Switzerland's Immigration Dislocation
The Swiss have voted to impose quotas on immigration, a decision that will reverberate across Europe -- and should sound especially loud in Brussels.
One consequence of the vote will be to encourage the anti-immigrant parties of various countries that have in recent years thrived on the economic crisis. At the same time, the vote should serve as a warning to Europe's political leaders that they need to do a far better job making the case for the free movement of labor, which is facilitated by the laws enabling European Union citizens to live and work anywhere in the bloc.
The Swiss, of course, aren't part of the EU. But in 2002, they signed a package of agreements to integrate their economy more tightly with the EU's single market, a deal that included free movement of people. On Sunday, 50.3 percent of Swiss voters said that this was a mistake.
Switzerland's government now needs to decide what kind of quotas to impose on immigration from the EU, and the European Commission needs to walk a fine line in its response. It must respect the Swiss vote and avoid punitive measures that would damage both economies. At the same time, it must make clear that a country that has signed a treaty can't just decide on its own which parts of the agreement to honor.
Quite a few Europeans have been taking advantage of the right to move to wealthy, stable Switzerland. About 64,000 people migrated there from the EU each year over the last decade, 69 percent of them highly skilled. About a quarter of the country's population of 8 million is foreign-born, about four times the average proportion for the EU.
The Swiss economy has attracted so many immigrants because it depends on them -- and not just to clean hotel rooms and wait tables in ski resorts. Unemployment is at a capacity-constraining 3 percent, and the country's large multinational corporations need more highly skilled employees than they can get from the graduating classes of Swiss universities. About 45 percent of employees in the country's pharmaceuticals and biotech sector are foreign-born, enabling huge companies to be based in Switzerland and create jobs there.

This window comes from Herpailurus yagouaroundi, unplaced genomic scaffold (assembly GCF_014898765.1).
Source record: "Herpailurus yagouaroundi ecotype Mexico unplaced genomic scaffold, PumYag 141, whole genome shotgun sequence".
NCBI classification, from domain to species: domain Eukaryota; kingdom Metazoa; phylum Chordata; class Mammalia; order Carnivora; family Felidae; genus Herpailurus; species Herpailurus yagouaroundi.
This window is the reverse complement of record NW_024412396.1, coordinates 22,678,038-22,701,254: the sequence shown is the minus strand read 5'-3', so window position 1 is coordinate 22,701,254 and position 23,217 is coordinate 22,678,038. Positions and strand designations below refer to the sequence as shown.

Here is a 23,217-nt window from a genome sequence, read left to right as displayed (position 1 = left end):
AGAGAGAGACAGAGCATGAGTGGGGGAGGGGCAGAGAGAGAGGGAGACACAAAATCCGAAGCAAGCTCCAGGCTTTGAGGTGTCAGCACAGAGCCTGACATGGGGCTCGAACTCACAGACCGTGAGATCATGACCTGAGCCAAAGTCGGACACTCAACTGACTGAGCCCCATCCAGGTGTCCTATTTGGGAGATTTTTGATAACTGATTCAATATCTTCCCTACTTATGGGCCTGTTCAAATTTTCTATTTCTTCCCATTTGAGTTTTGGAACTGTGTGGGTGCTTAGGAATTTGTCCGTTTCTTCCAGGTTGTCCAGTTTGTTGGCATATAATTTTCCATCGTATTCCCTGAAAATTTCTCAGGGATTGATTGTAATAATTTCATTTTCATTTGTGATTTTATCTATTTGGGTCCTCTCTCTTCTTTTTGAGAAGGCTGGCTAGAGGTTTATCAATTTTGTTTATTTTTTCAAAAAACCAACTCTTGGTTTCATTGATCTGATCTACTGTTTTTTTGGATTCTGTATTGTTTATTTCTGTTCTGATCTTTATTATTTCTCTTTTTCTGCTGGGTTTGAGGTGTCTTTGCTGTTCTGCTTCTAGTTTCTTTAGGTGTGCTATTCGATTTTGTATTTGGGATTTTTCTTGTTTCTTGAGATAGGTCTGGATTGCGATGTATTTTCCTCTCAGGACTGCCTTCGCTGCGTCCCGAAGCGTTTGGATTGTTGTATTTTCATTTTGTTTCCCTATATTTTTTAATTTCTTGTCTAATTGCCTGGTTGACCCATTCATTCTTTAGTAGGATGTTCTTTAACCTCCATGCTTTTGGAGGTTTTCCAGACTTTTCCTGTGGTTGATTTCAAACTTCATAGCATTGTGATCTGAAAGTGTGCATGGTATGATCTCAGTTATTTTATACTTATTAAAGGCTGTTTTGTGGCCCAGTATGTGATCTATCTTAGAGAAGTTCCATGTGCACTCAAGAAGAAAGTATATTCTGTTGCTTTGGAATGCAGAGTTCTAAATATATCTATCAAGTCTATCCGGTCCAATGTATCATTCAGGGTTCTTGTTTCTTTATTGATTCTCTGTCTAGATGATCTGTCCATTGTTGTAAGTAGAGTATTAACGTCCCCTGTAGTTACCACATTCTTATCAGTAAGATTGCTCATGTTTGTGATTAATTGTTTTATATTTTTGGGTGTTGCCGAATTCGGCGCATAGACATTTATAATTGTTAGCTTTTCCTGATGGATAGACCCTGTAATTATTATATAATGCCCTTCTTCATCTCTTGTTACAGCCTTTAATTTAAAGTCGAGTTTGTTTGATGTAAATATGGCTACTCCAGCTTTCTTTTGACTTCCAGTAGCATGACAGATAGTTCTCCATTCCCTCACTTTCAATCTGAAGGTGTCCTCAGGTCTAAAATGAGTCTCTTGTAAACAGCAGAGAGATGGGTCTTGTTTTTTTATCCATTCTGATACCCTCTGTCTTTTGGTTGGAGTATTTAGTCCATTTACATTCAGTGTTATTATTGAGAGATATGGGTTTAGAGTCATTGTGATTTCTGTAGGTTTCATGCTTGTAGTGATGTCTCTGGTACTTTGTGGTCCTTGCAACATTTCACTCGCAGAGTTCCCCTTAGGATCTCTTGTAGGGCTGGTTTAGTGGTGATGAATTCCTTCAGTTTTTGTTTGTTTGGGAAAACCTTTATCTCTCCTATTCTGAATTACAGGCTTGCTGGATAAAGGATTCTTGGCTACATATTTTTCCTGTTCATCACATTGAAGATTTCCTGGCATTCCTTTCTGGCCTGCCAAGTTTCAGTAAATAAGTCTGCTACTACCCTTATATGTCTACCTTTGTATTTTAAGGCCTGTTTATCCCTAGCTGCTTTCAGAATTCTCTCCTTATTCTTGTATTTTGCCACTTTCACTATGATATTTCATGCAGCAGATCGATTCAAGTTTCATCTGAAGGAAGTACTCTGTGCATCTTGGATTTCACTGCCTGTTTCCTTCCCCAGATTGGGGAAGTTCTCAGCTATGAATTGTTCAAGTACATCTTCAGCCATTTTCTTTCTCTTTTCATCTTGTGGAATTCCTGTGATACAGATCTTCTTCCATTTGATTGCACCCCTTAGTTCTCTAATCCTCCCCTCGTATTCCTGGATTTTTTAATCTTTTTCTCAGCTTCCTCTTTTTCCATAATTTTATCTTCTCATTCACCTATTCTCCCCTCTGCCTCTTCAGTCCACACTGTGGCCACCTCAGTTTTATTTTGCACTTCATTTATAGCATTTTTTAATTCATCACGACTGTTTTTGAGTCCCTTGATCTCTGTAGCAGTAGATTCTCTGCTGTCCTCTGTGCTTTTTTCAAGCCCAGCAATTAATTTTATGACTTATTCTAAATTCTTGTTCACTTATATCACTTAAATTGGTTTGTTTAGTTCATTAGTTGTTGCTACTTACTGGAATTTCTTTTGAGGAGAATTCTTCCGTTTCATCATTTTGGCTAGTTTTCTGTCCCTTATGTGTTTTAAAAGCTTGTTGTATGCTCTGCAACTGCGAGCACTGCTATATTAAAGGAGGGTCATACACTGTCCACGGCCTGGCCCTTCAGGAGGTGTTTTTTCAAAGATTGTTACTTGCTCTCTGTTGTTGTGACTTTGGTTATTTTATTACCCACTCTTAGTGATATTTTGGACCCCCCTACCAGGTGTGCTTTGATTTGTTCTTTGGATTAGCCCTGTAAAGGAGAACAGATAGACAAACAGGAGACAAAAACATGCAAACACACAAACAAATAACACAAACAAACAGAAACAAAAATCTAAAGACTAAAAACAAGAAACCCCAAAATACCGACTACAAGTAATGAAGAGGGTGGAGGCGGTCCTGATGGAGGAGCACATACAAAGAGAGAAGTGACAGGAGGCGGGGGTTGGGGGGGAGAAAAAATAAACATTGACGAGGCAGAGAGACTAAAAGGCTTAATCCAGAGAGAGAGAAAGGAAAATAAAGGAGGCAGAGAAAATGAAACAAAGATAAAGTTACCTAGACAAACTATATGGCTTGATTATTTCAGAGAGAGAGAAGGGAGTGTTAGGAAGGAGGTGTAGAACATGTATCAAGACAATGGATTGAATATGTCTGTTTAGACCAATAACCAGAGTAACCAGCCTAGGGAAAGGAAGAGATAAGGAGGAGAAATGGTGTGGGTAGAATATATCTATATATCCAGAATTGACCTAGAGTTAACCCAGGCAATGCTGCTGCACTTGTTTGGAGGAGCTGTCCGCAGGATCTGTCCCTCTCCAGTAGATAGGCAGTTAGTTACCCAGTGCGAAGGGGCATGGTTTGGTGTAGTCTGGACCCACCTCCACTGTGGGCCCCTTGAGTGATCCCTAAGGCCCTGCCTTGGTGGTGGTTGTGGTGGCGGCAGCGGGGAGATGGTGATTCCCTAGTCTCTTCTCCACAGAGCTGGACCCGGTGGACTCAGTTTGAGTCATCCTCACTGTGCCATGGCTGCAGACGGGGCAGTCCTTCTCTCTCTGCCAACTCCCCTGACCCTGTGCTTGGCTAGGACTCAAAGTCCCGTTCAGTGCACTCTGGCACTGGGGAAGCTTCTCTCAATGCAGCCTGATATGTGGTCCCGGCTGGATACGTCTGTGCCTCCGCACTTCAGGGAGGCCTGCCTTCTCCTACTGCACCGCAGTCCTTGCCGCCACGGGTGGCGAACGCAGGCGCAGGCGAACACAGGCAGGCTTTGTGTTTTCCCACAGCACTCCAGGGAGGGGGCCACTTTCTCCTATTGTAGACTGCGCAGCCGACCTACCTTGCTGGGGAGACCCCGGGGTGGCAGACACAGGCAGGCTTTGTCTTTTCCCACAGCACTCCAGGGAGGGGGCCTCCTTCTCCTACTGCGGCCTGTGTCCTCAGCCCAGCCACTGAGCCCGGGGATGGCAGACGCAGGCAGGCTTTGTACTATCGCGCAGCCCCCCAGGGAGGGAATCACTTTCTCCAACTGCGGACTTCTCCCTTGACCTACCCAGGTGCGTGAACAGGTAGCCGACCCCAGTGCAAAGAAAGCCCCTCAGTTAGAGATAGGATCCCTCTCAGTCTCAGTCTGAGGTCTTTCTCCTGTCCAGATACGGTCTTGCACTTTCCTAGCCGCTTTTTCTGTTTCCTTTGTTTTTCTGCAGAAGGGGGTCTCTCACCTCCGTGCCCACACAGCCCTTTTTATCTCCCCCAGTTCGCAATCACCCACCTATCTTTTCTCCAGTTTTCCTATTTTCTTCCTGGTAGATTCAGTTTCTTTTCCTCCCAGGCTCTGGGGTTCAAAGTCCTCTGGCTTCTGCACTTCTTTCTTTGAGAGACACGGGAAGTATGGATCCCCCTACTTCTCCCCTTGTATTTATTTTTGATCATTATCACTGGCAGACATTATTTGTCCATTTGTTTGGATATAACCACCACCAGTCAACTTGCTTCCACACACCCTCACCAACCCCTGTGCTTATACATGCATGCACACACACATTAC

Even so, many voters were convinced by the arguments of the conservative Swiss People's Party that the country is full -- its schools, health-care and transportation systems overburdened, its jobs and salary levels under threat. Many of these arguments, made in the U.K. and elsewhere in Europe, are ill-founded, which may help to explain why the most urbanized Swiss cantons with the most immigrants tended to vote against imposing quotas, even though they should have felt these pressures most.
There are at least two lessons here for Europe's leaders -- at the EU headquarters in Brussels and across the continent.
The first is that many ordinary Europeans feel they are no longer listened to, especially in Brussels. The European project may be one of the modern world's great achievements, but it is an unapologetically elite one. In upcoming elections to the European Parliament, isolationist parties such as the U.K. Independence Party in Britain and Marine Le Pen's National Front in France are expected to benefit from this anti-elitism. The EU can address some of this anger by, for example, allowing member states to delay the provision of welfare to new immigrants, as both the U.K. and Germany are asking.
The second lesson is that the way to counter anti-immigrant rhetoric is to not join it. In competing to be toughest on immigration, too many European politicians have stopped explaining the many benefits of free movement or acknowledging its dislocations.
Immigrants bring skills, youth and a work ethic that Europe's aging economies need more than most. The case for Europe's immigration system remains strong -- and Europe's leaders need to be more candid and aggressive about making it.
To contact the editor responsible for this article: David Shipley at firstname.lastname@example.org.